“Things are good!”
At 4am, knowing that it’s the 4am that you’ve been dragged back to from a sleep that can barely be called one, sheets that normally feel soft are scratchy, air that normally feels refreshing feels unpleasantly cold, and the soft light of the laptop’s screen and tap-tapping of fingers on keys are the only thing that keep a mind haunted by past and future mistakes at the same time from lashing out and losing everything. It’s the type of sleep that you’re dreading emerging from even before your head hits the pillow; the type of sleep that you never look forward to because you can’t decide whether the worst part is having to force yourself into it or force yourself from it — and of course, endure the sleep itself as a mediocre respite from a reality from which even the best of dreams are not an escape. As per usual, life is, for all intents and purposes, relatively good. Work is good. Friendships are waning, but you have the luxury of friends who put more time in than you do, which is important because if they didn’t, you probably wouldn’t care enough to keep them. But they care, or at least they appear to. And that’s what matters. The family is good, too — your cousin that is a year sober is coming to Thanksgiving this year; your grandfather is 90, and the group’s dysfunction, while high, is tolerable.
Yes, everything is good. Everything. Is. Good. The house is good. The room is good. The promotion you got on Thursday is good. The job you’re doing is *good*. The product you’re selling is good. The manager you’re moving to next month when you’re placed on the pilot team that the director of your office called “quite possibly the most important team in the history of the company” in a British accent that hasn’t faded even slightly (though he might disagree, and his opinion would hold objectively more weight than yours) since being here — realize this sentence is still talking about that other manager? — is good. She’s great, in fact — at least according to the people you’ve worked with who’ve also worked with her. But it’s sales, so everyone says that. Working in sales is an incredible reminder of why humanity can cooperate on the level that it can, and be as successful as it is — we are the only species that can create and share myths; we are the only species that can sell each other on fictions. What is sales, if not this? If not getting someone so bought into an idea, a future, that they are, like you, able to envision that future as clearly as they might envision themselves making breakfast in the morning? (Is there supposed to be a question mark there?) To be surrounded by people who are better at selling ideas than 99.9% of the population is to be given a 40 hour/week vacation from self-doubt and anxiety — which is strange, because those things typically manifest during the workweek for most people, and I’d argue that for those in sales, they manifest outside of it.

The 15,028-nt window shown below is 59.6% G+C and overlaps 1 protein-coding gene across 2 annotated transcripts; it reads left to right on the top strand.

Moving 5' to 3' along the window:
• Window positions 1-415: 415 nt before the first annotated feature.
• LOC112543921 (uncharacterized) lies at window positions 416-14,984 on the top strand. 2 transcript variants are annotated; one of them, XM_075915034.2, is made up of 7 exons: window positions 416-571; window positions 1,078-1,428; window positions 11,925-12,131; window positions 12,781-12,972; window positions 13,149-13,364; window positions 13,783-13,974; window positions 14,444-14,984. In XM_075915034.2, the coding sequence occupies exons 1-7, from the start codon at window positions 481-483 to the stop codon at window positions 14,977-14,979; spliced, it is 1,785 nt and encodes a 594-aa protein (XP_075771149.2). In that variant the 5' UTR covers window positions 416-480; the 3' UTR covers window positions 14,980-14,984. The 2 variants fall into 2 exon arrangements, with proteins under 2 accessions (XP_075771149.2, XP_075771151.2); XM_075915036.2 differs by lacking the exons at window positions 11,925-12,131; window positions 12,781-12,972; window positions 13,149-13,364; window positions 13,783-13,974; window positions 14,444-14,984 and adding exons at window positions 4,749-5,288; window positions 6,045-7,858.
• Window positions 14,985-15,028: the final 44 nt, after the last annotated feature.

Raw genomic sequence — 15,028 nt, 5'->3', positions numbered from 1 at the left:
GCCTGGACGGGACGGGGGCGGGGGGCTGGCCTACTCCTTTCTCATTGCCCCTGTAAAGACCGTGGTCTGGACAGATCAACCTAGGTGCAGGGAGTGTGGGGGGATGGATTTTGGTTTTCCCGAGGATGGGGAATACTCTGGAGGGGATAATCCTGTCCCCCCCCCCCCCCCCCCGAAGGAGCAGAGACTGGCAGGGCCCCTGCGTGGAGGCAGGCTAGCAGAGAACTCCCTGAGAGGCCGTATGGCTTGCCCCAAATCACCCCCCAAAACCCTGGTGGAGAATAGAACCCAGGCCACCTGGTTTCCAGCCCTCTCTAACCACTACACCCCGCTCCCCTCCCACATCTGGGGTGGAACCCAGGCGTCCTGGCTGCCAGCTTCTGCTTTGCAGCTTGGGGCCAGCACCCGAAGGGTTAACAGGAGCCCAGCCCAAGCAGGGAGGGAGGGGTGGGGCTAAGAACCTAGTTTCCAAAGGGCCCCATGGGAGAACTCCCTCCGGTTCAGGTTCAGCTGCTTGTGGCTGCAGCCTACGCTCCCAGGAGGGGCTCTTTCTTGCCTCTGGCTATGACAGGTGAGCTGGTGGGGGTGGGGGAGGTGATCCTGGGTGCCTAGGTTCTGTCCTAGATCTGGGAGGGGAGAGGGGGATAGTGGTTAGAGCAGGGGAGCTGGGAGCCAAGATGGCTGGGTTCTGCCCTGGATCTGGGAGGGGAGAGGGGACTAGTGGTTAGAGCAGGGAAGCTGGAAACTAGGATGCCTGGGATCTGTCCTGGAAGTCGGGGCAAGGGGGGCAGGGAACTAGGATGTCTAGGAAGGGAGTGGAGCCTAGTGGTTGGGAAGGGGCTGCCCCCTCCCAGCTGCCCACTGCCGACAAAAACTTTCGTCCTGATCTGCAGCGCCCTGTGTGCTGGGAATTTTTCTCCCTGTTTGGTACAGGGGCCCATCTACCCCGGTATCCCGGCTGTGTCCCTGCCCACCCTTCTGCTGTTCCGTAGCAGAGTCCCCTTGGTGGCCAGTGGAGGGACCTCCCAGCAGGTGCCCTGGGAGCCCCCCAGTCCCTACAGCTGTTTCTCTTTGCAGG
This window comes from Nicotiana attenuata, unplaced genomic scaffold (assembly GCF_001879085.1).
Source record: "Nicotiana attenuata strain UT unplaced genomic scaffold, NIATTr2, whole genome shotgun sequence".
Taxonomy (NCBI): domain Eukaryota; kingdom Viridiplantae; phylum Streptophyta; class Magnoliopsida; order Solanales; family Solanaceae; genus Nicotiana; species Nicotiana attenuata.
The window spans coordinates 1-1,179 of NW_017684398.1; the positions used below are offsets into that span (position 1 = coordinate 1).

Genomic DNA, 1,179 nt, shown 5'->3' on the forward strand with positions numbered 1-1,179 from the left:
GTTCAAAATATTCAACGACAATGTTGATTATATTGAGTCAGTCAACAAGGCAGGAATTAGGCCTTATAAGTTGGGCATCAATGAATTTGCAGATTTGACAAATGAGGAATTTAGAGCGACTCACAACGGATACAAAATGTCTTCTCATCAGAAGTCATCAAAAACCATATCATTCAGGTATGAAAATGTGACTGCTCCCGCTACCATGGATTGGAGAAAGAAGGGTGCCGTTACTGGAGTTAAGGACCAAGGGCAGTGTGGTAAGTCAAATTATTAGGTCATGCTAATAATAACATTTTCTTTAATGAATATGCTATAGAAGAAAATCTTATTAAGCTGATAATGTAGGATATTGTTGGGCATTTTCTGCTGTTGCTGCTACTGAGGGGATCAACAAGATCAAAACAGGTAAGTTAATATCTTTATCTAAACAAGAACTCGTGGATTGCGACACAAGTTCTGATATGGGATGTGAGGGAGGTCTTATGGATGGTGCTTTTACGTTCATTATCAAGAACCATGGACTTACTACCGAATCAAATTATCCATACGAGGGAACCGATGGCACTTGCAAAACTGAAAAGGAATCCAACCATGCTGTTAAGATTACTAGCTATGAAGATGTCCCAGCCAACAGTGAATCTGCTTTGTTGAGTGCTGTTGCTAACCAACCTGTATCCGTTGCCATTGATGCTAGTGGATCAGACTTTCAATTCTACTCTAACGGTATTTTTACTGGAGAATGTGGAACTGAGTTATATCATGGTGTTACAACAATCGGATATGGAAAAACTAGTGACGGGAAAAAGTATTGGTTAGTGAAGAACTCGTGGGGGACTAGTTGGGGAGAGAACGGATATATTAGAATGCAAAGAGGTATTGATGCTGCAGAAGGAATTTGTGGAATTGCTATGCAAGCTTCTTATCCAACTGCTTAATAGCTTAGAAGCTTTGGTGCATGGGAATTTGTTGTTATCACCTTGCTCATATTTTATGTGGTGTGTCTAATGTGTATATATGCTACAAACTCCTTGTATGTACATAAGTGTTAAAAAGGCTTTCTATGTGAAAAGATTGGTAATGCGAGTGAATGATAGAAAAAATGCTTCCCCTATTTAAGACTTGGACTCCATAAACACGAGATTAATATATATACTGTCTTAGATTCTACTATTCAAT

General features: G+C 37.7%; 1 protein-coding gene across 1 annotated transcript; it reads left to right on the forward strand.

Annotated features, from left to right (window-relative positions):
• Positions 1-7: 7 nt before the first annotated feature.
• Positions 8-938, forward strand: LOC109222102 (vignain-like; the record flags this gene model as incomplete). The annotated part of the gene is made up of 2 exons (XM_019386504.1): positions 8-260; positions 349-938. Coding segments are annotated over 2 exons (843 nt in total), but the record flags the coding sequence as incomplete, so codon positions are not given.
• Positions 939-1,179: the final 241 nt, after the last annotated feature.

But yes, things are still good. The Quartz notification that just dropped into your inbox is good. The laptop you’re typing on is good. The clothes sitting in your closet are good, because they fit, and because they look like what someone your age would wear to places like work but then also to bars on Friday nights and maybe Saturdays if you make it past brunch, assuming you even make it to brunch. Things are definitely good. If they weren’t, you’d probably know. You’d be having mini anxiety attacks every few days about your inability to move past the basics in anything you’d ever tried. You’d be constantly questioning your relationships with friends and family and women and wondering what it meant for your career in sales that you’d never been the type of person who could command a room with anything other than people like your family who paid attention to you because if they didn’t they’d be effectively admitting that their own DNA probably didn’t provide any real value, either. (When I was a kid, I never really understood why parents defended their kids in situations where they were obviously in the wrong. It seems now that it was purely selfishness.) You’d probably also be wondering about the relationships you’d had — with people; substances; hobbies — and why you’d never had one that ever felt balanced — only ones in which they’d meant everything to you or nothing at all. You might be wondering about that conversation you had with your best friend from work where he effectively compared you to another sales rep you hate by pointing out your inability to hold someone accountable, and you know he’s right, and it bothers you because of that, but more than anything, bothers you because the reason you struggle to hold people accountable has nothing to do with them and everything to do with you, and your inability to hold yourself accountable to anything other than a beer or two on a Thursday night and a beer or ten on a Friday. But you’re not wondering any of those things. Things, after all, are good!